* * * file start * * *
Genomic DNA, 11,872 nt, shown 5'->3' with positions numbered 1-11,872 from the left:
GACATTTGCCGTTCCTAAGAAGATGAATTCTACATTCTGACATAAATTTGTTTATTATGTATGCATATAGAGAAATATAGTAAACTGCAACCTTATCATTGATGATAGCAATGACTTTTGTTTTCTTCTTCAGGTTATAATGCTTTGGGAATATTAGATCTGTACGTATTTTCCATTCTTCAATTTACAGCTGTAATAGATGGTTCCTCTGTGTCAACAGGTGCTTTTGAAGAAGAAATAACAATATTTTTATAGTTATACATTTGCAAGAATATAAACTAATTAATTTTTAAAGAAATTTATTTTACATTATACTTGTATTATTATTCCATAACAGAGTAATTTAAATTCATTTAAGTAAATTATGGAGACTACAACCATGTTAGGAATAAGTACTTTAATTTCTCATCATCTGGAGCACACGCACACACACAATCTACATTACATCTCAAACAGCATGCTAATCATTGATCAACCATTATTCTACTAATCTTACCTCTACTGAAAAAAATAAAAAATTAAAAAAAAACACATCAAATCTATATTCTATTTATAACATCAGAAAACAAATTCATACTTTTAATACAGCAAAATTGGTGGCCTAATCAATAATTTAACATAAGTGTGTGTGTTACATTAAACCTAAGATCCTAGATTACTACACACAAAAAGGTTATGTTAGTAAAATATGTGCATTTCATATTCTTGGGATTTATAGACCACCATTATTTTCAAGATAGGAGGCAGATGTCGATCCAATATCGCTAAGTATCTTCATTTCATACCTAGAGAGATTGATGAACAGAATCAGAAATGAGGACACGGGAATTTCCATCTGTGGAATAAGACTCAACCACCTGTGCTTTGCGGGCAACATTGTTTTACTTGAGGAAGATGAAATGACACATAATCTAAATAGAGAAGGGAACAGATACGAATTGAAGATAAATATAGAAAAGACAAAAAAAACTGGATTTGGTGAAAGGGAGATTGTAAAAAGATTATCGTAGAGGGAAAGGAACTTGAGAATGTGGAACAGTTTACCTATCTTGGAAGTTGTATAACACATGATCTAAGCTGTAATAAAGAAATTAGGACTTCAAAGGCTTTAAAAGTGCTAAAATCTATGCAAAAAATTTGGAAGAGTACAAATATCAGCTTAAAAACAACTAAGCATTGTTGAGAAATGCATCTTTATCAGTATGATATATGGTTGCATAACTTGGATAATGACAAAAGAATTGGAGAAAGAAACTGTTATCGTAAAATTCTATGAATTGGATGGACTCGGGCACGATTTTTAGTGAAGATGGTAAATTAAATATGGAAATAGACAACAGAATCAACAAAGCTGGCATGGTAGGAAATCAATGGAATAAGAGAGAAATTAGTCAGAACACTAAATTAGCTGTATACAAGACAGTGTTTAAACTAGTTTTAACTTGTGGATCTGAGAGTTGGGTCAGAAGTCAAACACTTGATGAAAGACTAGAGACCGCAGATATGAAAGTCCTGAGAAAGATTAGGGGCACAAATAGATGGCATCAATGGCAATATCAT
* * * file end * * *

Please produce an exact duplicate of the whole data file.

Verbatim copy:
Genomic DNA, 11,872 nt, shown 5'->3' with positions numbered 1-11,872 from the left:
GACATTTGCCGTTCCTAAGAAGATGAATTCTACATTCTGACATAAATTTGTTTATTATGTATGCATATAGAGAAATATAGTAAACTGCAACCTTATCATTGATGATAGCAATGACTTTTGTTTTCTTCTTCAGGTTATAATGCTTTGGGAATATTAGATCTGTACGTATTTTCCATTCTTCAATTTACAGCTGTAATAGATGGTTCCTCTGTGTCAACAGGTGCTTTTGAAGAAGAAATAACAATATTTTTATAGTTATACATTTGCAAGAATATAAACTAATTAATTTTTAAAGAAATTTATTTTACATTATACTTGTATTATTATTCCATAACAGAGTAATTTAAATTCATTTAAGTAAATTATGGAGACTACAACCATGTTAGGAATAAGTACTTTAATTTCTCATCATCTGGAGCACACGCACACACACAATCTACATTACATCTCAAACAGCATGCTAATCATTGATCAACCATTATTCTACTAATCTTACCTCTACTGAAAAAAATAAAAAATTAAAAAAAAACACATCAAATCTATATTCTATTTATAACATCAGAAAACAAATTCATACTTTTAATACAGCAAAATTGGTGGCCTAATCAATAATTTAACATAAGTGTGTGTGTTACATTAAACCTAAGATCCTAGATTACTACACACAAAAAGGTTATGTTAGTAAAATATGTGCATTTCATATTCTTGGGATTTATAGACCACCATTATTTTCAAGATAGGAGGCAGATGTCGATCCAATATCGCTAAGTATCTTCATTTCATACCTAGAGAGATTGATGAACAGAATCAGAAATGAGGACACGGGAATTTCCATCTGTGGAATAAGACTCAACCACCTGTGCTTTGCGGGCAACATTGTTTTACTTGAGGAAGATGAAATGACACATAATCTAAATAGAGAAGGGAACAGATACGAATTGAAGATAAATATAGAAAAGACAAAAAAAACTGGATTTGGTGAAAGGGAGATTGTAAAAAGATTATCGTAGAGGGAAAGGAACTTGAGAATGTGGAACAGTTTACCTATCTTGGAAGTTGTATAACACATGATCTAAGCTGTAATAAAGAAATTAGGACTTCAAAGGCTTTAAAAGTGCTAAAATCTATGCAAAAAATTTGGAAGAGTACAAATATCAGCTTAAAAACAACTAAGCATTGTTGAGAAATGCATCTTTATCAGTATGATATATGGTTGCATAACTTGGATAATGACAAAAGAATTGGAGAAAGAAACTGTTATCGTAAAATTCTATGAATTGGATGGACTCGGGCACGATTTTTAGTGAAGATGGTAAATTAAATATGGAAATAGACAACAGAATCAACAAAGCTGGCATGGTAGGAAATCAATGGAATAAGAGAGAAATTAGTCAGAACACTAAATTAGCTGTATACAAGACAGTGTTTAAACTAGTTTTAACTTGTGGATCTGAGAGTTGGGTCAGAAGTCAAACACTTGATGAAAGACTAGAGACCGCAGATATGAAAGTCCTGAGAAAGATTAGGGGCACAAATAGATGGCATCAATGGCAATATCAT